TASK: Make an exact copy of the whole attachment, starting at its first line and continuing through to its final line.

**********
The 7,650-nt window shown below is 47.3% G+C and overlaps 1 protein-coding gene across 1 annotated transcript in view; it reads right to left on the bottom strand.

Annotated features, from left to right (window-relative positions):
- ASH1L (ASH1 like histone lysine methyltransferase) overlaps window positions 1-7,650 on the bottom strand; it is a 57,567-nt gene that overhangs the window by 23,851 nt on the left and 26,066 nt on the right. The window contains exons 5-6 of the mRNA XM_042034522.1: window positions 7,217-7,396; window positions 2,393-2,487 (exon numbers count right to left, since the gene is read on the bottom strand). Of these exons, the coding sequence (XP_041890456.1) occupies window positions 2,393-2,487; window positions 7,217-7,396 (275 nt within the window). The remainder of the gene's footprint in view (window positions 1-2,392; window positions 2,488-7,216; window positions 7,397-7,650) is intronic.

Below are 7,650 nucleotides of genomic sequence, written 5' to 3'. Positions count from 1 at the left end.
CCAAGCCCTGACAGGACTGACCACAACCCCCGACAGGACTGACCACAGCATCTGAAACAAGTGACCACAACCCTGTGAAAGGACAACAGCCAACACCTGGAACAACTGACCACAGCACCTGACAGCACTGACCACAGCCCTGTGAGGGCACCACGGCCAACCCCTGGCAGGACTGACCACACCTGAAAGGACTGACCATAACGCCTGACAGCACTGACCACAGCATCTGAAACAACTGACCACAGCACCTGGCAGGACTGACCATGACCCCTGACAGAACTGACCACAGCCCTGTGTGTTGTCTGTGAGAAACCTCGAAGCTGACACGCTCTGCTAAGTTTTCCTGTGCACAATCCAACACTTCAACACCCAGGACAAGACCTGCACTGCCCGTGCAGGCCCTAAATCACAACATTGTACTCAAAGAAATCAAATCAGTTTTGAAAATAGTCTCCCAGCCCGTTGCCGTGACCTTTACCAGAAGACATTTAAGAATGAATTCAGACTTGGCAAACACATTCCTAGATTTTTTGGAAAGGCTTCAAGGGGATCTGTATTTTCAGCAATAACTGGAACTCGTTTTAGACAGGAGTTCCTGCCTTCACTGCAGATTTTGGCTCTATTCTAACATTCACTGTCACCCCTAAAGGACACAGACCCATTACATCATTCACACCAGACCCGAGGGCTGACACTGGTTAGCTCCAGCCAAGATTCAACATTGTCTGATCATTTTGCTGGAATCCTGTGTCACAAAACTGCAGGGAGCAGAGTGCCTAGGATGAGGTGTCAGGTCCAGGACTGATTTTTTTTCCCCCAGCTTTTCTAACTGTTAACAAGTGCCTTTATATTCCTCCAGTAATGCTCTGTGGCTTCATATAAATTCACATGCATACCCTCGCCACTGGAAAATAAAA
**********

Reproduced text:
The 7,650-nt window shown below is 47.3% G+C and overlaps 1 protein-coding gene across 1 annotated transcript in view; it reads right to left on the bottom strand.

Annotated features, from left to right (window-relative positions):
- ASH1L (ASH1 like histone lysine methyltransferase) overlaps window positions 1-7,650 on the bottom strand; it is a 57,567-nt gene that overhangs the window by 23,851 nt on the left and 26,066 nt on the right. The window contains exons 5-6 of the mRNA XM_042034522.1: window positions 7,217-7,396; window positions 2,393-2,487 (exon numbers count right to left, since the gene is read on the bottom strand). Of these exons, the coding sequence (XP_041890456.1) occupies window positions 2,393-2,487; window positions 7,217-7,396 (275 nt within the window). The remainder of the gene's footprint in view (window positions 1-2,392; window positions 2,488-7,216; window positions 7,397-7,650) is intronic.

Below are 7,650 nucleotides of genomic sequence, written 5' to 3'. Positions count from 1 at the left end.
CCAAGCCCTGACAGGACTGACCACAACCCCCGACAGGACTGACCACAGCATCTGAAACAAGTGACCACAACCCTGTGAAAGGACAACAGCCAACACCTGGAACAACTGACCACAGCACCTGACAGCACTGACCACAGCCCTGTGAGGGCACCACGGCCAACCCCTGGCAGGACTGACCACACCTGAAAGGACTGACCATAACGCCTGACAGCACTGACCACAGCATCTGAAACAACTGACCACAGCACCTGGCAGGACTGACCATGACCCCTGACAGAACTGACCACAGCCCTGTGTGTTGTCTGTGAGAAACCTCGAAGCTGACACGCTCTGCTAAGTTTTCCTGTGCACAATCCAACACTTCAACACCCAGGACAAGACCTGCACTGCCCGTGCAGGCCCTAAATCACAACATTGTACTCAAAGAAATCAAATCAGTTTTGAAAATAGTCTCCCAGCCCGTTGCCGTGACCTTTACCAGAAGACATTTAAGAATGAATTCAGACTTGGCAAACACATTCCTAGATTTTTTGGAAAGGCTTCAAGGGGATCTGTATTTTCAGCAATAACTGGAACTCGTTTTAGACAGGAGTTCCTGCCTTCACTGCAGATTTTGGCTCTATTCTAACATTCACTGTCACCCCTAAAGGACACAGACCCATTACATCATTCACACCAGACCCGAGGGCTGACACTGGTTAGCTCCAGCCAAGATTCAACATTGTCTGATCATTTTGCTGGAATCCTGTGTCACAAAACTGCAGGGAGCAGAGTGCCTAGGATGAGGTGTCAGGTCCAGGACTGATTTTTTTTCCCCCAGCTTTTCTAACTGTTAACAAGTGCCTTTATATTCCTCCAGTAATGCTCTGTGGCTTCATATAAATTCACATGCATACCCTCGCCACTGGAAAATAAAA